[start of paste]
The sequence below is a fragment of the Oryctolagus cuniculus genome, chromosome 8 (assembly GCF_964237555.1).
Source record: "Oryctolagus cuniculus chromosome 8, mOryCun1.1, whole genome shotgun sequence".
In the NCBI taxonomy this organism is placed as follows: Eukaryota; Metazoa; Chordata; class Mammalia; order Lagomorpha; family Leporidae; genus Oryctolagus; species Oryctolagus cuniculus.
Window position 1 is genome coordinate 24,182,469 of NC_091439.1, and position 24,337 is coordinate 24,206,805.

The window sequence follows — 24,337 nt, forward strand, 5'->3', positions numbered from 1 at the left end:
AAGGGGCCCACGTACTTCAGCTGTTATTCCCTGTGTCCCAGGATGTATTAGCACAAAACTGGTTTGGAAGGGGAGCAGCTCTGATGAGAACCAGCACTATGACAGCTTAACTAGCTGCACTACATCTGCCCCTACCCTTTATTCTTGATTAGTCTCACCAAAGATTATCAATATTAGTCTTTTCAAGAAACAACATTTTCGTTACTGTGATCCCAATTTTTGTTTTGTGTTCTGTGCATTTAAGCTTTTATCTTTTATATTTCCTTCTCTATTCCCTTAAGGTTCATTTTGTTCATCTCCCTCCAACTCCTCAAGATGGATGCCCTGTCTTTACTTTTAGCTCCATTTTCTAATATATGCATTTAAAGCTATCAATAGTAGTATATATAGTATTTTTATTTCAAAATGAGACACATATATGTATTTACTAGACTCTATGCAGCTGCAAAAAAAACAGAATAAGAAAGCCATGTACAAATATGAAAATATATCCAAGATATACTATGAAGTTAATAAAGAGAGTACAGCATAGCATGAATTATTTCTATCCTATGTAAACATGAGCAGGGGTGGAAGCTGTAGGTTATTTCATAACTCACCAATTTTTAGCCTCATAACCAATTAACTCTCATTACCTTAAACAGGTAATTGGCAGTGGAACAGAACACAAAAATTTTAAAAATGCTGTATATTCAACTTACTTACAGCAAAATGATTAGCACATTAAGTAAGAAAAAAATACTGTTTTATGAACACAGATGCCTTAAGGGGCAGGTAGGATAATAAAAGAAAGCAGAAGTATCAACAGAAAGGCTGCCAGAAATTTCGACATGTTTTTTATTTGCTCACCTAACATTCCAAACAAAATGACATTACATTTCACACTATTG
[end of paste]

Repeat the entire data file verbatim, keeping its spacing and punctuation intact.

The sequence below is a fragment of the Oryctolagus cuniculus genome, chromosome 8 (assembly GCF_964237555.1).
Source record: "Oryctolagus cuniculus chromosome 8, mOryCun1.1, whole genome shotgun sequence".
In the NCBI taxonomy this organism is placed as follows: Eukaryota; Metazoa; Chordata; class Mammalia; order Lagomorpha; family Leporidae; genus Oryctolagus; species Oryctolagus cuniculus.
Window position 1 is genome coordinate 24,182,469 of NC_091439.1, and position 24,337 is coordinate 24,206,805.

The window sequence follows — 24,337 nt, forward strand, 5'->3', positions numbered from 1 at the left end:
AAGGGGCCCACGTACTTCAGCTGTTATTCCCTGTGTCCCAGGATGTATTAGCACAAAACTGGTTTGGAAGGGGAGCAGCTCTGATGAGAACCAGCACTATGACAGCTTAACTAGCTGCACTACATCTGCCCCTACCCTTTATTCTTGATTAGTCTCACCAAAGATTATCAATATTAGTCTTTTCAAGAAACAACATTTTCGTTACTGTGATCCCAATTTTTGTTTTGTGTTCTGTGCATTTAAGCTTTTATCTTTTATATTTCCTTCTCTATTCCCTTAAGGTTCATTTTGTTCATCTCCCTCCAACTCCTCAAGATGGATGCCCTGTCTTTACTTTTAGCTCCATTTTCTAATATATGCATTTAAAGCTATCAATAGTAGTATATATAGTATTTTTATTTCAAAATGAGACACATATATGTATTTACTAGACTCTATGCAGCTGCAAAAAAAACAGAATAAGAAAGCCATGTACAAATATGAAAATATATCCAAGATATACTATGAAGTTAATAAAGAGAGTACAGCATAGCATGAATTATTTCTATCCTATGTAAACATGAGCAGGGGTGGAAGCTGTAGGTTATTTCATAACTCACCAATTTTTAGCCTCATAACCAATTAACTCTCATTACCTTAAACAGGTAATTGGCAGTGGAACAGAACACAAAAATTTTAAAAATGCTGTATATTCAACTTACTTACAGCAAAATGATTAGCACATTAAGTAAGAAAAAAATACTGTTTTATGAACACAGATGCCTTAAGGGGCAGGTAGGATAATAAAAGAAAGCAGAAGTATCAACAGAAAGGCTGCCAGAAATTTCGACATGTTTTTTATTTGCTCACCTAACATTCCAAACAAAATGACATTACATTTCACACTATTG